Tripartite ATP-independent periplasmic (TRAP) transporters are secondary-active transporters that receive their substrates via a soluble binding protein to move bioorganic acids across bacterial or archaeal cell membranes. Recent cryo-EM structures of TRAP transporters provide a broad framework to understand how they work, but the mechanistic details of transport are not yet defined. Here we report the cryo-EM structure of the Haemophilus influenzae N-acetylneuraminate TRAP transporter (HiSiaQM) at 2.99 Å resolution (extending to 2.2 Å at the core), revealing new features. The improved resolution (the previous HiSiaQM structure is 4.7 Å resolution) permits accurate assignment of two Na+ sites and the architecture of the substrate binding site, consistent with mutagenic and functional data. Moreover, rather than a monomer, the HiSiaQM structure is a homodimer. We observe lipids at the dimer interface, as well as a lipid trapped within the fusion that links the SiaQ and SiaM subunits. We show that the affinity (KD) for the complex between the soluble HiSiaP protein and HiSiaQM is in the micromolar range and that a related SiaP can bind HiSiaQM. This work provides key data that enhances our understanding of the ‘elevator-with-an-operator’ mechanism of TRAP transporters.
The current manuscript presents a cryo-EM structure of a tripartite ATP-independent periplasmic (TRAP) transporter that contributes to Haemophilus influenzae virulence. Convincing biophysical and cryo-EM experiments yield a valuable molecular model, but the functional importance of some of the molecular features identified remains to be demonstrated.
Secondary-active transporters are found in all domains of life (1-3). They catalyse the movement of molecules across membranes, exploiting the free energy associated with electrochemical ion gradients to drive transport [see (4,5) for recent reviews on the topic]. In bacteria, secondary-active transporters are used for both the export of toxic compounds and for the import of nutrients needed for cell growth (4,6).
The import of carbohydrates across the plasma membrane is a key process for bacteria, particularly those pathogenic bacteria that adopt a scavenging lifestyle within their host (7). For Haemophilus influenzae, a Gram-negative opportunistic pathogen, the ability to uptake host-derived sialic acids is important for pathogenesis (8). Sialic acids are a diverse family of nine-carbon carbohydrates, and in humans, sialic acids are highly abundant in the respiratory and gastrointestinal tracts where they coat glycoconjugates as terminal sugars (7,9). The most common sialic acid found in humans is N-acetylneuraminate (Neu5Ac) (7). To gain a growth advantage in these environments, bacteria such as H. influenzae evolved the ability to utilise host-derived sialic acid as a nutrient source (Figure 1). The sialic acid catabolic pathway provides an alternative source of carbon, nitrogen and energy, and has been identified in 452 bacterial species, most of which are mammalian pathogens or commensals (10). Alongside degradation, and perhaps more importantly, H. influenzae uses sialic acids to coat its lipopolysaccharide surface, and this sialylation in turn provides camouflage and protection from the human immune response (11,12). H. influenzae lacks the de novo sialic acid biosynthetic pathway, so sialic acids must be scavenged and transported into the cell (13). Engineered H. influenzae strains that are unable to transport sialic acids into the cell have decreased virulence in animal models—evidence that the sialic acid transport pathway is a viable therapeutic target (14) and others have already developed inhibitors to sialic acid transporters (15). The sole sialic acid transporter in H. influenzae belongs to the tripartite ATP-independent periplasmic (TRAP) transporter family.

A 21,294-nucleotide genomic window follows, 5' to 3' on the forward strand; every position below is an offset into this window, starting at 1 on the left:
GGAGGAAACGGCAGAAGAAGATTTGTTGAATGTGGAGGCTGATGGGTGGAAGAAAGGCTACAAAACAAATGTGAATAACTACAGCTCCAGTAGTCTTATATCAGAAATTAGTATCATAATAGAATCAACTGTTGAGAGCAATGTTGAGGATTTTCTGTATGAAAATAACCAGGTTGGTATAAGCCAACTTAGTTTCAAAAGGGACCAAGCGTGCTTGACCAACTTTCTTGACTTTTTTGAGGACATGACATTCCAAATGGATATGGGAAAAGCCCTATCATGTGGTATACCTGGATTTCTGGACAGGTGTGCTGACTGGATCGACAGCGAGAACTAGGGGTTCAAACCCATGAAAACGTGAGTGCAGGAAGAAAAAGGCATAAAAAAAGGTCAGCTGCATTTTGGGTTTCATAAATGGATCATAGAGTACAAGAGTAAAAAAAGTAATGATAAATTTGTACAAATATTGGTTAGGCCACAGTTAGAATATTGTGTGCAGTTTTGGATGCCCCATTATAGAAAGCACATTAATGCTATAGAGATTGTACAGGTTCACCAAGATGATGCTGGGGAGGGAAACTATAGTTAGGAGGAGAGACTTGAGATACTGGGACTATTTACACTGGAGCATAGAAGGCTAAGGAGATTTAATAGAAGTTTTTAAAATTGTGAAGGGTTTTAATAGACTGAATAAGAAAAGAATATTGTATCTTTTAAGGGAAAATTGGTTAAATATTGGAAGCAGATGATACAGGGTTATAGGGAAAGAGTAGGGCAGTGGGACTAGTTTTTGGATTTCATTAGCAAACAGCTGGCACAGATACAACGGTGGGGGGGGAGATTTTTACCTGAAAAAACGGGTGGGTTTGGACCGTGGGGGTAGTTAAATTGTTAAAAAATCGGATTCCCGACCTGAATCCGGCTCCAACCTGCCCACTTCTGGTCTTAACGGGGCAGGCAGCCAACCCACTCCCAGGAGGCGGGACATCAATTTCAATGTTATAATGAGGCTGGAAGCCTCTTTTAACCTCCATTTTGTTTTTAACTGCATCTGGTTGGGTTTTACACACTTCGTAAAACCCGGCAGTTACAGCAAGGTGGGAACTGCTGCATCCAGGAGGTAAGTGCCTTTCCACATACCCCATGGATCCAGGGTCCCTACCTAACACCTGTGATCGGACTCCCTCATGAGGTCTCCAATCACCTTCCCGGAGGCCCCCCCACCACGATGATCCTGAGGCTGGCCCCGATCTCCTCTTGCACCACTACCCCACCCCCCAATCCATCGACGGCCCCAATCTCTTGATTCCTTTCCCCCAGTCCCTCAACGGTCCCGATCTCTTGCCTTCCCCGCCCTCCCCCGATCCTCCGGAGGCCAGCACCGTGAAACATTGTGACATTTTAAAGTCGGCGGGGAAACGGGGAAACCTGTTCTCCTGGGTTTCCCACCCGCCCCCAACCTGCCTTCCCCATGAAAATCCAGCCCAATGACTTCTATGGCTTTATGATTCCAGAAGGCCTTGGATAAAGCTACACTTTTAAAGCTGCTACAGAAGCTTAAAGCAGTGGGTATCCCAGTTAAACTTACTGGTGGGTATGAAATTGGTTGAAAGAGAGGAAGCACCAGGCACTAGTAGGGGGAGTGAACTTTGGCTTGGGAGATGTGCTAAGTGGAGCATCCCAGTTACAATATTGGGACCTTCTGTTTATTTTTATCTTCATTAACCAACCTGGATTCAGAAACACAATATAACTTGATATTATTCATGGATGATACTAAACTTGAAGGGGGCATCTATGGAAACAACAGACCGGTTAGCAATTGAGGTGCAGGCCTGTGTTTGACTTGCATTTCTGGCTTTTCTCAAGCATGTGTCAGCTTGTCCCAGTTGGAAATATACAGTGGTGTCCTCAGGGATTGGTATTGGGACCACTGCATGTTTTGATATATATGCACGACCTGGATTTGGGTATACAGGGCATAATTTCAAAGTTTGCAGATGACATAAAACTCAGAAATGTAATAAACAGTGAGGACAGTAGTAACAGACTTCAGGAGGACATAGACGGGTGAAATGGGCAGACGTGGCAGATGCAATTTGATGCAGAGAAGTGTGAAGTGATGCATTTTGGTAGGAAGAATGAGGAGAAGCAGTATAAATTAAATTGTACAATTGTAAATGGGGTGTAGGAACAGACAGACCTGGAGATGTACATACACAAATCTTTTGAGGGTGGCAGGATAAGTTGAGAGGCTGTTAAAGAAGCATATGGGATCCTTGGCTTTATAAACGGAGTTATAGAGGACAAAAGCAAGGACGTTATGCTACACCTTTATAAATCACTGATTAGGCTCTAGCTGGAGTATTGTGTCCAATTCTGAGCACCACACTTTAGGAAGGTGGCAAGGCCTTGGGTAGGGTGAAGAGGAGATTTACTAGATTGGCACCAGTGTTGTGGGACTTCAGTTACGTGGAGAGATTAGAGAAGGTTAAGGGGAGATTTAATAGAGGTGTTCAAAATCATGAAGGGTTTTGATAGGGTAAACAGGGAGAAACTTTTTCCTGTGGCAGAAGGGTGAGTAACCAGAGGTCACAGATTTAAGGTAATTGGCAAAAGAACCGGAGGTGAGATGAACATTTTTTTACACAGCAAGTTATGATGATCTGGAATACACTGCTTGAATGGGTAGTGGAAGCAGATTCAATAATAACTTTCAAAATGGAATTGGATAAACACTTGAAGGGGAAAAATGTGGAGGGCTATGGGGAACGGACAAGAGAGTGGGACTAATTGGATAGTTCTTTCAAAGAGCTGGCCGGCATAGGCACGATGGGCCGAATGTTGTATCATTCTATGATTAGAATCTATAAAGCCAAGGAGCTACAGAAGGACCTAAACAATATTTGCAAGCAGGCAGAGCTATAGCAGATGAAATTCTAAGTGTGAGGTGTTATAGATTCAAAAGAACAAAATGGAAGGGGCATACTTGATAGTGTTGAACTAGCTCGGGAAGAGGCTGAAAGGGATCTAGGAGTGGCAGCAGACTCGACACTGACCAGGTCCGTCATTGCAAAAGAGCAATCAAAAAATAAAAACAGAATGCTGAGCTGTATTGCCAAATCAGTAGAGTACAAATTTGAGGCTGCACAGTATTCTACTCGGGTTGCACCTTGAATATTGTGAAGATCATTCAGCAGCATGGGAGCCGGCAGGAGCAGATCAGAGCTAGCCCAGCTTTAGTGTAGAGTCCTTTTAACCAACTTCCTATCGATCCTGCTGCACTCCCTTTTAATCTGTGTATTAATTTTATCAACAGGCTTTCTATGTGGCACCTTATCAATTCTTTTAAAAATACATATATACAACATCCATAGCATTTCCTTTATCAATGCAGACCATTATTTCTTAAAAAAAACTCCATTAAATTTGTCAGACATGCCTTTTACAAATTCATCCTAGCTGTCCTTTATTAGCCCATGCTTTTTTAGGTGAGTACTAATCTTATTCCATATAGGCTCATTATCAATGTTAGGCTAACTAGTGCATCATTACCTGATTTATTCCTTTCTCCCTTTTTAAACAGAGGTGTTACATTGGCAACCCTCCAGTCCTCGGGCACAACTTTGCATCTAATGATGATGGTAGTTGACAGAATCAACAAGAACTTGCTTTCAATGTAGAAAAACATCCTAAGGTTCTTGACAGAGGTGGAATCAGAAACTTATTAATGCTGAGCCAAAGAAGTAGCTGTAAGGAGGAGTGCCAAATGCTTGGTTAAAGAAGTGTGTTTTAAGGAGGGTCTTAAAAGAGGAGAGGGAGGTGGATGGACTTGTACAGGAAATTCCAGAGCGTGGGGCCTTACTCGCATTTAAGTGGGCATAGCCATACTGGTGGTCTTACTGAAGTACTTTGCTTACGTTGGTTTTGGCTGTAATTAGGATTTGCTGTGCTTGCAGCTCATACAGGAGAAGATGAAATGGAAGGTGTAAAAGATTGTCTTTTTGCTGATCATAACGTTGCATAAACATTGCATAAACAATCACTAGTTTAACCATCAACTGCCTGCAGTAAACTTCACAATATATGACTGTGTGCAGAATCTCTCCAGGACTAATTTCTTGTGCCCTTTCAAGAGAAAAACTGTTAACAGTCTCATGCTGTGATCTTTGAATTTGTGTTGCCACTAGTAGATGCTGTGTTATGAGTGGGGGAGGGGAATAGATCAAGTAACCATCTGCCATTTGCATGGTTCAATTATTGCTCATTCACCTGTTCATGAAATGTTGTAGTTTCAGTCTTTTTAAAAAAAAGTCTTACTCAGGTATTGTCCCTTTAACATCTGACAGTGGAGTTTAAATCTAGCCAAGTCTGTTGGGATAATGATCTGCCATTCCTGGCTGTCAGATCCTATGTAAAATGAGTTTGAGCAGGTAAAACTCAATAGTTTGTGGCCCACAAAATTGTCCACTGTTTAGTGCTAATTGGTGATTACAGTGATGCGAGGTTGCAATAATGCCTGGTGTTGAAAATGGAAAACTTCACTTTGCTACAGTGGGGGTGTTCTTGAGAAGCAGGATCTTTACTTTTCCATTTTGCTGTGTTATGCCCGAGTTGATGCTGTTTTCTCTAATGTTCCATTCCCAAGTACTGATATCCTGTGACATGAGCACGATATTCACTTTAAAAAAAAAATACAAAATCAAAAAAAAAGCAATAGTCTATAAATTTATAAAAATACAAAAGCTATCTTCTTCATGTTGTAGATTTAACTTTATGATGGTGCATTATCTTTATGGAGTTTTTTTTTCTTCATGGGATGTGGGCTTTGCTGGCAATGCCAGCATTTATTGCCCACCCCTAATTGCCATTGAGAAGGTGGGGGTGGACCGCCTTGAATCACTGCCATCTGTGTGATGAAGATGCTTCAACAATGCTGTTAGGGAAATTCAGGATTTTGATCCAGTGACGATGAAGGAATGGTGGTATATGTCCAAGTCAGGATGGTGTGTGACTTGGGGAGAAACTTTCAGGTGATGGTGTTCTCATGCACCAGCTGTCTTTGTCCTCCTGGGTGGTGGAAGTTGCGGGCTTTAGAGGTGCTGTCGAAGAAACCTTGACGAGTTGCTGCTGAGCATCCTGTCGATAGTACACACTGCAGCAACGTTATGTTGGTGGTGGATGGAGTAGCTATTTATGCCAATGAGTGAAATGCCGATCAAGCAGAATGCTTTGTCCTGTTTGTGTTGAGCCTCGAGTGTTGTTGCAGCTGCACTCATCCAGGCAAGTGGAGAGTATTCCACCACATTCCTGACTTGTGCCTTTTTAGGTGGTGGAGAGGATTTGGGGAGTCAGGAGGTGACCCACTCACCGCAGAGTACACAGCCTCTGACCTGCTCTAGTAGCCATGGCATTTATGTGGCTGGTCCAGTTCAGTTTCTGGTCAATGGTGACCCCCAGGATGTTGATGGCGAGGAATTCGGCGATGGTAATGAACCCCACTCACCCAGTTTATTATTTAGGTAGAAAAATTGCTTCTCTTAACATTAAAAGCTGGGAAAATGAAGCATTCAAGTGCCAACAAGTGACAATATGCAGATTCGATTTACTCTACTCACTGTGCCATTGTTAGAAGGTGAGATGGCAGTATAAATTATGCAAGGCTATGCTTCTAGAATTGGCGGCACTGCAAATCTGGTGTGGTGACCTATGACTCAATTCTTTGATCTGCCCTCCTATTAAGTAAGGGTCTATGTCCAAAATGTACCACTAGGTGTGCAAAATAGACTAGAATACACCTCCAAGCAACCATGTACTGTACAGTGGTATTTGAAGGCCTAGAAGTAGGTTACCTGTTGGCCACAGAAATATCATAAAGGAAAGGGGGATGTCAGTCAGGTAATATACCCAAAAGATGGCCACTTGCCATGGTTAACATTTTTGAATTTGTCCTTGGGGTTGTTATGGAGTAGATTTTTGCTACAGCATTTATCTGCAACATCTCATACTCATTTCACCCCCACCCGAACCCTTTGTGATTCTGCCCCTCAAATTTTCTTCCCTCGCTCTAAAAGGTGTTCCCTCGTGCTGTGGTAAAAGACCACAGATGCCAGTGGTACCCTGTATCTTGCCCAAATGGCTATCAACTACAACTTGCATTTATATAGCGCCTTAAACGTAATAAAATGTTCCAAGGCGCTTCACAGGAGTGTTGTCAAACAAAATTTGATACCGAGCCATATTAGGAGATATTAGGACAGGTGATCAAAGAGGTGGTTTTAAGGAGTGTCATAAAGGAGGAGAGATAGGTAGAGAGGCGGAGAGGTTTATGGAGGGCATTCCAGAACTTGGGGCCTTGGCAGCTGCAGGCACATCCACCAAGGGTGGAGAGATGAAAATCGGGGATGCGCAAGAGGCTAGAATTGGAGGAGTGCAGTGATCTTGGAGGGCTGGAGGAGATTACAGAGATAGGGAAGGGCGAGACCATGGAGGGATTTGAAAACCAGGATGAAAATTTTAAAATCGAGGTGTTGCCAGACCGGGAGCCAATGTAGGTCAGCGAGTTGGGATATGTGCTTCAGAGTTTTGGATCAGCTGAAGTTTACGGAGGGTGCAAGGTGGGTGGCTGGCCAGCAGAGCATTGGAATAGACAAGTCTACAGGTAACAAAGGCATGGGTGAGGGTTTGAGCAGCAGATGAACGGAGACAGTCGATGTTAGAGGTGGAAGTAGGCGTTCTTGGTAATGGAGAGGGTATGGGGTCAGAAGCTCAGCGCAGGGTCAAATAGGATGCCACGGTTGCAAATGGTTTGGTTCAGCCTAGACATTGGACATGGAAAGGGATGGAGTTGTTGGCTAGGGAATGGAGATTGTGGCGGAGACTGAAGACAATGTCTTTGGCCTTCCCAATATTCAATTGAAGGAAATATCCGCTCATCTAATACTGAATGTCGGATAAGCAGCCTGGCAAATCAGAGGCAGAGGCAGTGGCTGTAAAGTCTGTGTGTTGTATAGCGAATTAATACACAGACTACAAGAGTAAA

Tripartite ATP-independent periplasmic (TRAP) transporters are a major class of secondary-active transporters found only in bacteria and archaea (16,17). They use energetically favourable cation gradients to drive the import of specific carboxylate-containing nutrients against their concentration-gradient, including C4-dicarboxylates, α-keto acids, aromatic substrates, amino acids and sialic acids (18). A functional TRAP system is made up of a soluble substrate-binding ‘P-subunit’, and a membrane-bound complex comprising a small ‘Q-subunit’ and a large ‘M-subunit’. For most TRAP transporters the Q- and M-subunits are separate polypeptides (19,20), but in ∼25% of sequences [InterPro analysis (21)] the Q- and M-subunit polypeptides are fused into a single polypeptide (16). TRAP transporters are different from almost all other secondary-active transporters in that they can only accept substrates from the P-subunit (22). Analogous to ABC importers, the P-subunit is secreted into the periplasm to capture host-derived substrates with high affinity and specificity. The substrate-loaded P-subunit subsequently delivers the substrate to the membrane transporter (Q- and M-subunits) (18,23-25).